If We Were Still Married

by | Jul 28, 2015 | Guest Posts

Guest Blog by Lynne Meredith Golodner

This blog first appeared on Lynne Golodner’s blog, Nourish Cafe, on June 28, 2015.

Would you say bad things about me to the kids? Would you blame me for their unhappiness, for their disappointment, for being late or early or just not in tune with what’s going on?

I wonder.

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Lynne Golodner

Had we stayed together, would you have mocked me to my children, disparaged the way my family and I believe? Would you dare say nasty things about people who are related to your children? Would you see them, me, us, as separate from them the way you do now?

I wonder.

Today is a bright sunny day on Mackinac Island. Kites fly above Windermere Point. I sit on an Adirondack chair on the library deck, under the shade of a young tree that is old enough to protect me from the sun.

I am leading a writing retreat here, and my children are finishing a two-week stretch with their father, our longest time apart all year. They, and I, will be home on Wednesday, and this somewhat tumultuous time will pass, but I still wonder about the long-term impact of my children’s father and I no longer being hitched in wedded matrimony.

Had we stayed together, we may well have continued on the bumpy path that was our marriage. We may well have messed up our children in altogether different ways than we are doing right now, as divorced co-parents.

Because we don’t reall co-parent.

Sure, on days when one of the kids is sick and has to go to the doctor, we let each other know. When there is a school function, we hold it together well enough to sit in a long row of family, although he stays to his end and I to mine, with our parents and children buffers between us.

There are times we get along almost as if we could be friends. I love those times. I love when I see glimpses of the kindness we once took as customary for our intertwined lives.

And then the moment passes and we are back to the acrimony that all too often defines a divorce.

Those times when we get competitive, as if there is only so much love available, and we have to lay claim to it before the other one commands it all. Stupid, isn’t it?

We tell our children that our hearts grow bigger when we add more people to our family, that we have more love to share. But for the two of us, we clearly don’t believe what we preach. We are scared adults, holding on a bit too tightly, wishing the kids would go our way as validation that we were the chosen parent.

Stupid, I say.

Most of the time, I believe each person on this planet has their own destiny to fulfill, their own path to walk. That means my children were born not to fulfill my hopes and dreams but rather, their own.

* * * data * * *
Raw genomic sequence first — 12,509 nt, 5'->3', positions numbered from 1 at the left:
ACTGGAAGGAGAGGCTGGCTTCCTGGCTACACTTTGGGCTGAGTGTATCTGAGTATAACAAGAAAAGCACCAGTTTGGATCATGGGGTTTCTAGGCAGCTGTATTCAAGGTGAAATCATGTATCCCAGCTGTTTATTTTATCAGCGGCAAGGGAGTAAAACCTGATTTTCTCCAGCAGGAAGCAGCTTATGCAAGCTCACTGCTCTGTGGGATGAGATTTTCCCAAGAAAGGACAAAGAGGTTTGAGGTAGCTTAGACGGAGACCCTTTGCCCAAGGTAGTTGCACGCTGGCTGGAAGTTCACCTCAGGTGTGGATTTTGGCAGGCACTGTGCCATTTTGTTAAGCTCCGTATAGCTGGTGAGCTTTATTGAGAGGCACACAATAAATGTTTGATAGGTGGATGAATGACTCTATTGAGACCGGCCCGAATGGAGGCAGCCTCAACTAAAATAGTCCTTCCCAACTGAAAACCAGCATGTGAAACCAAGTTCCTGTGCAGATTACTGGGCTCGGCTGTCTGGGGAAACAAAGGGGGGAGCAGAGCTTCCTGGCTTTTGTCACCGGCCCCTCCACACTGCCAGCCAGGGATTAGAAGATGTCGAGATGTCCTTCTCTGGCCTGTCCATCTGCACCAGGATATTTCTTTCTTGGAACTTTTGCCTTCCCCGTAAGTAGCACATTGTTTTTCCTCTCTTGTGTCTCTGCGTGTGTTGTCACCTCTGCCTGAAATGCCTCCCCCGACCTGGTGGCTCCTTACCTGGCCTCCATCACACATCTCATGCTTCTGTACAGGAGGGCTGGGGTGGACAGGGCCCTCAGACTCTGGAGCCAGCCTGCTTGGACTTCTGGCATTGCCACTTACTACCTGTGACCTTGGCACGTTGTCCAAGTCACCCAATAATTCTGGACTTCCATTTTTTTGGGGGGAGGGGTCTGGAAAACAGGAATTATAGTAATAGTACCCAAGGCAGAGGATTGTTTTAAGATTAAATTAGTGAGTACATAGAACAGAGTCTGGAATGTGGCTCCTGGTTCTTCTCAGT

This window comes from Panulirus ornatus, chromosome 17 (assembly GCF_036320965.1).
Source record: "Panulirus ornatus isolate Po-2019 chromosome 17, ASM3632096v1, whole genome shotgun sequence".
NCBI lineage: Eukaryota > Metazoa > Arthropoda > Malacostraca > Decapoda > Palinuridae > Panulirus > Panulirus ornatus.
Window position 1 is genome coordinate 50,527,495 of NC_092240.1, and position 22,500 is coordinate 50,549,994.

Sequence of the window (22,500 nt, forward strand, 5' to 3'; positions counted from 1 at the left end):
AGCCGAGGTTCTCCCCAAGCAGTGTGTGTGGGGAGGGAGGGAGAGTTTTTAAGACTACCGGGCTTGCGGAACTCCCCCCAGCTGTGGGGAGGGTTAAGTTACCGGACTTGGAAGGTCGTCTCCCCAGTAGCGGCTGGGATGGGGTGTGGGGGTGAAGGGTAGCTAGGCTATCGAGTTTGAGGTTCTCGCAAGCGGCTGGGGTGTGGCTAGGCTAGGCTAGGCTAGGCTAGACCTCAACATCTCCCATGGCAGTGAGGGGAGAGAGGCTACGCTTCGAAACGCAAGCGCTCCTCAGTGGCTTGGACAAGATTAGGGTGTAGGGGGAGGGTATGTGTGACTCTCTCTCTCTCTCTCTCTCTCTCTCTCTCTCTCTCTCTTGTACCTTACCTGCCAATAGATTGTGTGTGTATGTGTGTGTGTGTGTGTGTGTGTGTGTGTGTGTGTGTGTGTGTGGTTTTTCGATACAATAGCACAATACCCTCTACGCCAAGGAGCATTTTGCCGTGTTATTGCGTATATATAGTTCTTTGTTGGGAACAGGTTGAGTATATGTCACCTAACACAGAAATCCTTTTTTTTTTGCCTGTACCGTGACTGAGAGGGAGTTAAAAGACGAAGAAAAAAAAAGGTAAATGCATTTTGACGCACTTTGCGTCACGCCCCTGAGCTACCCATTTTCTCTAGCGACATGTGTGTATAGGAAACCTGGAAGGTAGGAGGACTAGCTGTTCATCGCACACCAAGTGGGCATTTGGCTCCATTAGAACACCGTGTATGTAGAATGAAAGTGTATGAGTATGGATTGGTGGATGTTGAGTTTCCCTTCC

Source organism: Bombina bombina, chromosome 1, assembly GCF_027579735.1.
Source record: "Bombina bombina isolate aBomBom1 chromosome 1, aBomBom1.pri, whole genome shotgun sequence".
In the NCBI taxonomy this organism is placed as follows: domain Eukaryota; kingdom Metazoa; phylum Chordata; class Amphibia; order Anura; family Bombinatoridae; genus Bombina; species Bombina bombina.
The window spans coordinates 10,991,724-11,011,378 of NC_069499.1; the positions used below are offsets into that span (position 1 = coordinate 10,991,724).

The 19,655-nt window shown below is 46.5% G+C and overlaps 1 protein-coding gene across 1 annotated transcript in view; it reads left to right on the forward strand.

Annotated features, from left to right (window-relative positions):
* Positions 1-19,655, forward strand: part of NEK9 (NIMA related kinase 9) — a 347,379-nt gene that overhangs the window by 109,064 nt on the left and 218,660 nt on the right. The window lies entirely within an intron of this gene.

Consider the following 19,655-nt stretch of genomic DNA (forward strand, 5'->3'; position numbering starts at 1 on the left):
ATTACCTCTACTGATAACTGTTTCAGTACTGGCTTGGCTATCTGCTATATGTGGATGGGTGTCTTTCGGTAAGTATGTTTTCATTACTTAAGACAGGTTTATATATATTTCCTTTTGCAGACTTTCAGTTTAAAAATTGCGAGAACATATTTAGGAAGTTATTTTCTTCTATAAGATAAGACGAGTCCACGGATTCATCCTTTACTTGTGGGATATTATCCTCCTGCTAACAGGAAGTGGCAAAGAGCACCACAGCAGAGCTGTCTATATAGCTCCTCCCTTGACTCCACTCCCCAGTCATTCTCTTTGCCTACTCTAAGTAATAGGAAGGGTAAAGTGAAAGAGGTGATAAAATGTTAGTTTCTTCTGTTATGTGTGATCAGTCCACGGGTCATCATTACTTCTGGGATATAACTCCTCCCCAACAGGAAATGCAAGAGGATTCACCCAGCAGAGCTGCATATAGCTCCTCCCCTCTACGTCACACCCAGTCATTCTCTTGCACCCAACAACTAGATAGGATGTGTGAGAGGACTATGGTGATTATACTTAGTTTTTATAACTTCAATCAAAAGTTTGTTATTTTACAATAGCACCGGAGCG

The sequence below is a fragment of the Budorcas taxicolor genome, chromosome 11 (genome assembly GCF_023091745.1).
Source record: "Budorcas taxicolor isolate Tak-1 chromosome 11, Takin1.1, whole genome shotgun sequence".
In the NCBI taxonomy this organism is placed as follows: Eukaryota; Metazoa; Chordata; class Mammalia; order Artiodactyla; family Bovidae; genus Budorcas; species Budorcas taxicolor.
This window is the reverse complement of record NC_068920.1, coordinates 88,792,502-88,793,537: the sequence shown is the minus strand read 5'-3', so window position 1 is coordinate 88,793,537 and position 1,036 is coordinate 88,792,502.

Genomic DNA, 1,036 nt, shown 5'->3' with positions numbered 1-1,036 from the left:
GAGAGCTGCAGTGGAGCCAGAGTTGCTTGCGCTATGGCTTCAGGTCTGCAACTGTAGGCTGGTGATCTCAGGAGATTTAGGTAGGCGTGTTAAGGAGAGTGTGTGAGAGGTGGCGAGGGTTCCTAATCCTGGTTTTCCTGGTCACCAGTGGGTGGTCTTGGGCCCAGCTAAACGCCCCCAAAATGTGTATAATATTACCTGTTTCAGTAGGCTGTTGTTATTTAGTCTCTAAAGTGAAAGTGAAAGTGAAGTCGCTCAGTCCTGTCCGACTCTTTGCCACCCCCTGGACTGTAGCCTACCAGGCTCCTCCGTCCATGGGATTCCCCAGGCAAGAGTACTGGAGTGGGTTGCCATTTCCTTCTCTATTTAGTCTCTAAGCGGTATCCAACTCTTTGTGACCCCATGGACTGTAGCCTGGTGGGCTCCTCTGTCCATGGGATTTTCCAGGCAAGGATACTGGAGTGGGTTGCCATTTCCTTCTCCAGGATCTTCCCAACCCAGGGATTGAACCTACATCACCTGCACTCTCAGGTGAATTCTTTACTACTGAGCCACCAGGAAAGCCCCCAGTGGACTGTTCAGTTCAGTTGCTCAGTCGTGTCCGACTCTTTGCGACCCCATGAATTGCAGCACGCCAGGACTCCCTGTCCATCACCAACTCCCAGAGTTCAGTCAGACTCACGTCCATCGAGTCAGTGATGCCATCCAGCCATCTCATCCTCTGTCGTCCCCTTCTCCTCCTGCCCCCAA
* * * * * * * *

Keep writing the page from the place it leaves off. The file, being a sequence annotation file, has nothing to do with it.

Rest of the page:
That’s what I believe deep in my soul. I don’t believe they have to choose his way or my way to be right or wrong. It’s their turn, their passion, their life to live.

So when I get a call from my child at sleepaway camp saying he doesn’t know who to believe anymore, I have to wonder what he’s talking about. How could there be such different storytelling that he feels stuck in the middle?

Whether I find the answer or not, I wag my finger at my ex and at myself. Shame on us. The sins of the parents should not be borne by the children.

A divorced family has its own unique sense of complications to weather, and it is a lifelong challenge. Yes, the divorce may be over when the judge signs the decree, but when you share children, you are forever linked, much as you may not want to be.

I sought freedom from tyranny when I chose to divorce. And I knew the price I would have to pay for taking that leap: my children are not always with me, they are being taught conflicting beliefs, they sometimes feel pulled between parents.

While I believe their path is theirs to pursue, it seems I have not applied the same philosophy to myself.

Here I sit, under the shade of a tree, the constant waves of Lake Huron sipping and swelling and gulping against the rocky shore. The kites still fly overhead in brilliant colors, like the abundant rainbows of this weekend. I smile, believing all types of love are finally possible. And valid. And recognized.

I have three days left here, to ponder my own dreams and desires, to sit in my solitary contemplation and reckon with my own soul – separate, as we always truly are, from spouse and children, from everyone else on the planet.

We are connected at a deep level and separated at the core. It is our individual path to walk. Nothing less, nothing more.

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